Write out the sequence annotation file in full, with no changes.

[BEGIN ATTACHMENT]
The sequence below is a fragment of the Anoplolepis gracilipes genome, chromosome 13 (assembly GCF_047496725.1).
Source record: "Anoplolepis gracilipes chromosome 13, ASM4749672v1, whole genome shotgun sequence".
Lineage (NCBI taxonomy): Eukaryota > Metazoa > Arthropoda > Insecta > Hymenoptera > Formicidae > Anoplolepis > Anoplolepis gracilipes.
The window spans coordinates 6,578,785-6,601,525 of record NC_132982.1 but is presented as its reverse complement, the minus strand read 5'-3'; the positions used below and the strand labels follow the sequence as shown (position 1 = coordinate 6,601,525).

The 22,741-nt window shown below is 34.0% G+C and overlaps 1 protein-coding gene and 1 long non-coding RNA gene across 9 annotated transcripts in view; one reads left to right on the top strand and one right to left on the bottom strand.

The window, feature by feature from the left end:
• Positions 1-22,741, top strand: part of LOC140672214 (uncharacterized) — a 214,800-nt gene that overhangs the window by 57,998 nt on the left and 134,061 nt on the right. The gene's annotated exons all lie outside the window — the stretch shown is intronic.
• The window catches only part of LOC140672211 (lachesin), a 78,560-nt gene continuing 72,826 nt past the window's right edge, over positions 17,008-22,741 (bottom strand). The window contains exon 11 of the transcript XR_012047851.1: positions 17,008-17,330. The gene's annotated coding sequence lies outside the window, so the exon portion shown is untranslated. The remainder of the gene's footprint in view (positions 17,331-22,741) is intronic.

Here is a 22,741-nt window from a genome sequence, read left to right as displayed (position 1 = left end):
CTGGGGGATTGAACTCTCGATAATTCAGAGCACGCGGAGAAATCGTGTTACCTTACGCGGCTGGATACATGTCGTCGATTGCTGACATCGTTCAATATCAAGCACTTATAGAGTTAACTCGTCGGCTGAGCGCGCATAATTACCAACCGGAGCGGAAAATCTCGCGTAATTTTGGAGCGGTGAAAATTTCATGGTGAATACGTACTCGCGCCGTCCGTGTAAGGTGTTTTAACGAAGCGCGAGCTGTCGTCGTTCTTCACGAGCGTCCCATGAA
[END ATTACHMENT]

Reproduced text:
The sequence below is a fragment of the Anoplolepis gracilipes genome, chromosome 13 (assembly GCF_047496725.1).
Source record: "Anoplolepis gracilipes chromosome 13, ASM4749672v1, whole genome shotgun sequence".
Lineage (NCBI taxonomy): Eukaryota > Metazoa > Arthropoda > Insecta > Hymenoptera > Formicidae > Anoplolepis > Anoplolepis gracilipes.
The window spans coordinates 6,578,785-6,601,525 of record NC_132982.1 but is presented as its reverse complement, the minus strand read 5'-3'; the positions used below and the strand labels follow the sequence as shown (position 1 = coordinate 6,601,525).

The 22,741-nt window shown below is 34.0% G+C and overlaps 1 protein-coding gene and 1 long non-coding RNA gene across 9 annotated transcripts in view; one reads left to right on the top strand and one right to left on the bottom strand.

The window, feature by feature from the left end:
• Positions 1-22,741, top strand: part of LOC140672214 (uncharacterized) — a 214,800-nt gene that overhangs the window by 57,998 nt on the left and 134,061 nt on the right. The gene's annotated exons all lie outside the window — the stretch shown is intronic.
• The window catches only part of LOC140672211 (lachesin), a 78,560-nt gene continuing 72,826 nt past the window's right edge, over positions 17,008-22,741 (bottom strand). The window contains exon 11 of the transcript XR_012047851.1: positions 17,008-17,330. The gene's annotated coding sequence lies outside the window, so the exon portion shown is untranslated. The remainder of the gene's footprint in view (positions 17,331-22,741) is intronic.

Here is a 22,741-nt window from a genome sequence, read left to right as displayed (position 1 = left end):
CTGGGGGATTGAACTCTCGATAATTCAGAGCACGCGGAGAAATCGTGTTACCTTACGCGGCTGGATACATGTCGTCGATTGCTGACATCGTTCAATATCAAGCACTTATAGAGTTAACTCGTCGGCTGAGCGCGCATAATTACCAACCGGAGCGGAAAATCTCGCGTAATTTTGGAGCGGTGAAAATTTCATGGTGAATACGTACTCGCGCCGTCCGTGTAAGGTGTTTTAACGAAGCGCGAGCTGTCGTCGTTCTTCACGAGCGTCCCATGAA